Hence, even the interleaving of data blocks from different files can be used to create the hidden signature; for example, the nonassigned data blocks 174 in FIG. 6 can in fact be actual data blocks used for some other file other than the user data file associated with the user data blocks 172. In each of these cases, remastering will typically result in the reordering of the various data blocks 172, 174, resulting in loss of the hidden signature.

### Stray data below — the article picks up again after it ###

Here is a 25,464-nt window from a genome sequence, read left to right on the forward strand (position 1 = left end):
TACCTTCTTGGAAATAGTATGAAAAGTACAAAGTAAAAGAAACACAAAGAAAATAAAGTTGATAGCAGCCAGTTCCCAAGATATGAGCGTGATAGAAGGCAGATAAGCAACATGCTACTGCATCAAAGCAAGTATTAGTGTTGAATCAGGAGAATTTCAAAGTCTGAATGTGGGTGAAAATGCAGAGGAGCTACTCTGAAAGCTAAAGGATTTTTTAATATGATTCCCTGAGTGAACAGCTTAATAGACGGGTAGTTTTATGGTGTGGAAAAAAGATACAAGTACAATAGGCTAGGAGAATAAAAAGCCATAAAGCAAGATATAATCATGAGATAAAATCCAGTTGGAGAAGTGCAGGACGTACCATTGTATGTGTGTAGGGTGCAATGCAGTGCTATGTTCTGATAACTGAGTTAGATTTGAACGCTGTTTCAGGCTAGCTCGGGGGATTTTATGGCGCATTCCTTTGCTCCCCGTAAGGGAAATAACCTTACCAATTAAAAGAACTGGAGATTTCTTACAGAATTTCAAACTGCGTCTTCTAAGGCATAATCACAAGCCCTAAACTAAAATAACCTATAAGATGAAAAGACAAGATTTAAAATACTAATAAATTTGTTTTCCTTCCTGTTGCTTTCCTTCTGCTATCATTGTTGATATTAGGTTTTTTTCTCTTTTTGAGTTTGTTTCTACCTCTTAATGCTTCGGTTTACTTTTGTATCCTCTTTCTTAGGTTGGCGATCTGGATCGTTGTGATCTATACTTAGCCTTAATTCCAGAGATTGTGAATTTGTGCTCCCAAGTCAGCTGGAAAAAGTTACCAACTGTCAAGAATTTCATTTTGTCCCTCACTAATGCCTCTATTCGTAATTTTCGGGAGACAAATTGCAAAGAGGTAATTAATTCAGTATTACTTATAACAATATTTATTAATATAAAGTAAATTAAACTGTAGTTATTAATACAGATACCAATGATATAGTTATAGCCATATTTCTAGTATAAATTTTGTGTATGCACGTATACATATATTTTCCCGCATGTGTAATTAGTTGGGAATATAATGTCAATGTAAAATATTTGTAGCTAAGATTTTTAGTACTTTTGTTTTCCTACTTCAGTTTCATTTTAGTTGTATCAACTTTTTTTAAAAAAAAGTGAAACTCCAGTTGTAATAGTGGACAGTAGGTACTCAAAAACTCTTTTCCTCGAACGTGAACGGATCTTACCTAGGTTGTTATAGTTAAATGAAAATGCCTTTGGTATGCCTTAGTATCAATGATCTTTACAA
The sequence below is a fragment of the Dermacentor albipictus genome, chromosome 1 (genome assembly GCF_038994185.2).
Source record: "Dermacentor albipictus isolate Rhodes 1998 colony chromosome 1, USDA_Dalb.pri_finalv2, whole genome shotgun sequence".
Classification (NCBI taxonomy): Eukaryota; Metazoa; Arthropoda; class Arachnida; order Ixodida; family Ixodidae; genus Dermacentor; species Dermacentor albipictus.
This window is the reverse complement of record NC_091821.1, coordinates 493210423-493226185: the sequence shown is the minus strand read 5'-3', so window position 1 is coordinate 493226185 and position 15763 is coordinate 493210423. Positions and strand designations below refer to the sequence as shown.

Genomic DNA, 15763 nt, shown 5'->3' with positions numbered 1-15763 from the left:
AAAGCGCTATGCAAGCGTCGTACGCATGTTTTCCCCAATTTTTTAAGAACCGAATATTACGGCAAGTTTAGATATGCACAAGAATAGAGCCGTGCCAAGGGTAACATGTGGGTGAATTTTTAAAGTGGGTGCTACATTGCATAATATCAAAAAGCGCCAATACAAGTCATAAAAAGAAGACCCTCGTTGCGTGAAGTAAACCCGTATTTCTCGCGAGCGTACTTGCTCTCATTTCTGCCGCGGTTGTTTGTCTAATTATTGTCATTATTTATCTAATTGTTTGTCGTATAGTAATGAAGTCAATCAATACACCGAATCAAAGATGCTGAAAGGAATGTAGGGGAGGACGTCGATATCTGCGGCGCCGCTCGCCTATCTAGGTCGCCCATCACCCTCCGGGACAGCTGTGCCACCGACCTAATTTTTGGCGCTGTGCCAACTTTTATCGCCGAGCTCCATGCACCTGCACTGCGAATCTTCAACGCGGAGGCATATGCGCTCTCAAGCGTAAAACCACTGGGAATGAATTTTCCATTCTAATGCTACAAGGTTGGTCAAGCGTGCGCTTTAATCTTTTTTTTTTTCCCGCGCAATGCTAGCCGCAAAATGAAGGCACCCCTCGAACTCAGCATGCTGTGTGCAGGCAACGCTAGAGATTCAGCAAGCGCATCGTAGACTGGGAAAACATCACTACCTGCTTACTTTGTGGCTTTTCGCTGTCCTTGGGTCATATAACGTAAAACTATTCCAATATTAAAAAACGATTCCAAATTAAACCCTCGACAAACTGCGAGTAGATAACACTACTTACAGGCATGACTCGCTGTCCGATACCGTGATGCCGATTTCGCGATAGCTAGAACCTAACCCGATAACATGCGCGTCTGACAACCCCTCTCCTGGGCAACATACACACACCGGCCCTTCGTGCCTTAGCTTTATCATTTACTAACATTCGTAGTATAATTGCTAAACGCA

FIG. 7 provides yet another example of the selected ordering of valid states of user data blocks to write a hidden signature to an optical disc. More particularly, FIG. 7 generally illustrates the differences between logical address order (sequence 180) and physical address order (sequence 182) for a series of user data blocks. While the sequence 180 represents the logical order of the data blocks (i.e., the order in which the user data stored therein would be successively output to the processing unit 110), the sequence 182 represents the order in which the data blocks are physically disposed on the disc. It will be noted that a threading order algorithm has been applied to place certain data blocks in physical locations that are “out of order” on the disc 102. Thus, logical states can be readily applied to these two valid types of data blocks (in-sequence and out-of-sequence), such as illustrated in FIG. 7, and used to provide a hidden signature on the disc. Remastering will typically result in the reordering of the data blocks into the logical address order of sequence 180, resulting in loss of the hidden signature. If the order is retained in the remastered disc, the information stored by the hidden signature can readily be obtained from subsequent evaluation of the remastered disc.